Donald Trump takes break from campaigning to promote his hotel
His presidential dreams increasingly in question, Donald Trump pushed his business empire to the centre of his political campaign on Wednesday.
Taking a break from battleground states, he made the case at his newest hotel that all Americans should look to his corporate record for evidence of how well he'd run the country.
Hillary Clinton agreed, but not the way he meant it. She used campaign events in Florida to attack the Republican nominee for having "stiffed American workers", saying he built his empire with Chinese-manufactured steel, overseas products and labour from immigrants in the country illegally.
"Donald Trump is the poster boy for everything wrong with our economy," she told several thousand supporters in Tampa, Florida. "He refuses to pay workers and contractors."
Mr Trump's political aspirations have long been deeply intertwined with promoting his corporate goals.
He announced his campaign in the gilded lobby of Trump Tower in Manhattan and has held dozens of campaign events at his own properties.
His remarks at his new Washington hotel, which has struggled to fill rooms amid the controversy surrounding his presidential bid, followed a visit Tuesday to his Doral golf course outside Miami.
"Under budget and ahead of schedule. So important. We don't hear those words so often, but you will," said Mr Trump, linking the hotel redevelopment - just blocks from the White House - to his promised performance as president.
"Today is a metaphor for what we can accomplish for this country."
Though the nominee focused his remarks on his political message, the event was heavy with marketing, too.
Standing under glittering chandeliers, top company executives, including his daughter, touted the hotel.
And after his brief speech, Mr Trump and his family headed to the hotel's grand lobby where they cut a wide red ribbon with golden scissors before he flew to North Carolina for what his campaign billed as an urban policy speech.
As Mr Trump cut the ribbon, Mrs Clinton was slamming his business practices in Florida, a state he must win to have any chance on November 8. In Tampa, she was introduced by restaurateur Jose Andres, a naturalised US citizen who pulled out of the Washington hotel to protest against Mr Trump's anti-immigrant rhetoric. Mr Trump and Mr Andres are currently locked in litigation over the deal.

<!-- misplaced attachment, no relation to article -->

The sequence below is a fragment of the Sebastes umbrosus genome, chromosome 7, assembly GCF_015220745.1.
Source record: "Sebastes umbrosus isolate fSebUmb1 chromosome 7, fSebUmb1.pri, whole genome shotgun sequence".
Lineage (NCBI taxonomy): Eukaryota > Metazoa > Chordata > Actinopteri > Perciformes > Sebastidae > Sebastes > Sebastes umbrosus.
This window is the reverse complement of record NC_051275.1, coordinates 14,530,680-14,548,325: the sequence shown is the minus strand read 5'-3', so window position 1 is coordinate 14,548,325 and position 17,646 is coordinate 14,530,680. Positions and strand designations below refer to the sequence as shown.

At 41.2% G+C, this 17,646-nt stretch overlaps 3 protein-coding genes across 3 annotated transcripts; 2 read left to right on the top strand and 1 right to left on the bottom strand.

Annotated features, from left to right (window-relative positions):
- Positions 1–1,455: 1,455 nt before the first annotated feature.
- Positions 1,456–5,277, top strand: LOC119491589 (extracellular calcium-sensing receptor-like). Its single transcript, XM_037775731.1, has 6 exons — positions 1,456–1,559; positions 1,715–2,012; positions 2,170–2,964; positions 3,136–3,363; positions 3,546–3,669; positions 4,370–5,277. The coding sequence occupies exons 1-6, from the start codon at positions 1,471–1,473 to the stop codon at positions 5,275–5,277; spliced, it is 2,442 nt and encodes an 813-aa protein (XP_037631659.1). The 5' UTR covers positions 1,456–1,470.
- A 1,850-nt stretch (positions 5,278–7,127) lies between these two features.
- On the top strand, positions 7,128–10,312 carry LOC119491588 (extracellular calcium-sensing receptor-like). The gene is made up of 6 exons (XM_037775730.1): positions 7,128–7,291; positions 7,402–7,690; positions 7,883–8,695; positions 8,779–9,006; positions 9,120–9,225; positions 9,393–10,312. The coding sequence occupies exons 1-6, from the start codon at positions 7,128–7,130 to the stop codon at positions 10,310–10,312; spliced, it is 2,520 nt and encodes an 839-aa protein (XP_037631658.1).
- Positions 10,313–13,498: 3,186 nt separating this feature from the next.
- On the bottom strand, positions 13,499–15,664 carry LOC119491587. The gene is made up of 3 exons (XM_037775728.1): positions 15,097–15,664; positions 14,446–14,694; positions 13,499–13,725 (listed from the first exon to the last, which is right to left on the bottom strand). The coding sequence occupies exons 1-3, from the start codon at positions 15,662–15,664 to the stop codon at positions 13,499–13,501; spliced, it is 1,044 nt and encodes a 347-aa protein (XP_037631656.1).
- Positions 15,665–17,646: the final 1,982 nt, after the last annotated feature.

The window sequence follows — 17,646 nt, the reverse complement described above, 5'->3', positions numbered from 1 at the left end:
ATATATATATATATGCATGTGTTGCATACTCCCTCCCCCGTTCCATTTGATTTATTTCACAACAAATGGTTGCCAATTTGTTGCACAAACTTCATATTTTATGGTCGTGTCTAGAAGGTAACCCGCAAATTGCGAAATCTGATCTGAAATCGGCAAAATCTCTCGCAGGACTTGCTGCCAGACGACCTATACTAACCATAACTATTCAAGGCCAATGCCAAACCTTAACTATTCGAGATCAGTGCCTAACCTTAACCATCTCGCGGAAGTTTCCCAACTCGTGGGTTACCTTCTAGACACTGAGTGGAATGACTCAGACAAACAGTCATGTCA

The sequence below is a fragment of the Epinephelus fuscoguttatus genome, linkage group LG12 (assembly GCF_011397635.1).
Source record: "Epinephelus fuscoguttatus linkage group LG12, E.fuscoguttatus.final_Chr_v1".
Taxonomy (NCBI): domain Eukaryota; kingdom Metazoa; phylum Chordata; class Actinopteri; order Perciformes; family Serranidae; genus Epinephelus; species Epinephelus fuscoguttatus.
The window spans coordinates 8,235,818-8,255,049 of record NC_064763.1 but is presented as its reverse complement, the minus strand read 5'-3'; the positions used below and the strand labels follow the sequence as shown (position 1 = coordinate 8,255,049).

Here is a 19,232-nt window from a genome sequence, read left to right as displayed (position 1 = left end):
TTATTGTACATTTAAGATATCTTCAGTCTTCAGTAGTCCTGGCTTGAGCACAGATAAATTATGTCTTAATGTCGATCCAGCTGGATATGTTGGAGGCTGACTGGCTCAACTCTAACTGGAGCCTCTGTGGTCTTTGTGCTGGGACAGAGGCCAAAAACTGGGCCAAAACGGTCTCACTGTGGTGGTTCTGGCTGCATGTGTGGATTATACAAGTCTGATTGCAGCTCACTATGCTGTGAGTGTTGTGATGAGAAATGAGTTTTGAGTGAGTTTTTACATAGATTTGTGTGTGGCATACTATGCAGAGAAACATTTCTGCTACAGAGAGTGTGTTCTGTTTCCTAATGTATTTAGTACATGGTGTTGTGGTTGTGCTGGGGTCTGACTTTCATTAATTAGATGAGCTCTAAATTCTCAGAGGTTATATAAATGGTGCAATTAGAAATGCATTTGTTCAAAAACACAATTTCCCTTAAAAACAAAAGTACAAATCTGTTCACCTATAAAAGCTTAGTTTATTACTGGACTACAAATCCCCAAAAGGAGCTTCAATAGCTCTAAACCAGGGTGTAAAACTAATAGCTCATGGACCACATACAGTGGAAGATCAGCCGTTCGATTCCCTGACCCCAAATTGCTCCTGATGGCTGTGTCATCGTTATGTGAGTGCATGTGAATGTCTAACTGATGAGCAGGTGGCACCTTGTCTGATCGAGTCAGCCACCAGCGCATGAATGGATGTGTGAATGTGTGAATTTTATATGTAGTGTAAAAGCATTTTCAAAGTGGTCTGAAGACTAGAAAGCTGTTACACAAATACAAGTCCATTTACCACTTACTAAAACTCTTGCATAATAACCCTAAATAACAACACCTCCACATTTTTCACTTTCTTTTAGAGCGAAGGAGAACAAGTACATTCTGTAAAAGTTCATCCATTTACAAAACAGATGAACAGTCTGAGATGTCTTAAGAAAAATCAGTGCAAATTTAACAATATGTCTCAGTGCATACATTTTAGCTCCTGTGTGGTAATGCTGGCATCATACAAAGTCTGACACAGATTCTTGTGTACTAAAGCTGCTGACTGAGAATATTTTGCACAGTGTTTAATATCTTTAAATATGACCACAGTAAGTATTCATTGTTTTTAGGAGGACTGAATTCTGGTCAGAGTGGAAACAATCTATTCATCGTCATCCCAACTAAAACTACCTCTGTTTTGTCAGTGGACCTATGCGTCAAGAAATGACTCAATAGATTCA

Mr Trump's unusual travel schedule, coming amid signs that the controversy surrounding his campaign has hurt his corporate brand, raises questions about whether the nominee has begun to turn some of his focus to post-election plans.
Rooms at the overhauled 212 million dollar hotel that bears his name at Washington's Old Post Office Pavilion have been heavily discounted and smartphone data suggest fewer people are visiting his properties compared to rival venues nearby.
A new Facebook live show produced by his campaign has heightened speculation that he may try and offset any losses with advertising revenue from a new a media network - a plan he denies.
Trump supporters defended his strategy, blasting critics for not making as big a deal of Mrs Clinton's decision to attend an Adele concert on Tuesday night. Mr Trump took a break from campaigning to see the singer perform during the primaries.
"I can't take one hour off to cut a ribbon at one of the great hotels of the world? I mean, I think I'm entitled to it," he said, in an interview with ABC News. "Nobody complains when she goes to an Adele concert all night long, while I'm making two speeches at rallies with, you know, massive crowds."
Mrs Clinton, too, has turned some of her focus to what happens after November 8, though her efforts assume she wins. Deep in transition planning, she has also begun expanding the scope of her campaign to help down-ballot Democrats - her party sees an opportunity to win control of the Senate and reduce its deficit in the House - and retool her campaign message to emphasise unifying the country after a divisive race.
"What Trump has done is to make it possible for people who had racist, sexist and all kinds of prejudices and bigotry to put them right out there," Mrs Clinton said on The Breakfast Club, a syndicated radio show based in New York City. "I'm not going to be able to wave a magic wand and change everybody's thoughts."
Wednesday was the candidate's 69th birthday, a milestone she started celebrating a day early on Univision's entertainment news show El Gordo y La Flaca, where she was feted with a bottle of tequila and a large cake featuring her face. In her appearance on The Breakfast Club, popular with African-American voters, singer Stevie Wonder serenaded the woman he called Madam President Clinton.
Mr Trump, meanwhile, dispatched his running mate, Mike Pence, to play political defence in Utah - a state that has not backed a Democrat for president in 52 years.
Besides Utah, Mr Pence also was stopping in the swing states of Nevada and Colorado before heading on Thursday to solidly Republican Nebraska, a state that awards some of its electoral votes by congressional district.
His rally in Omaha seemed aimed at shoring up support in the one district that Mrs Clinton could potentially win.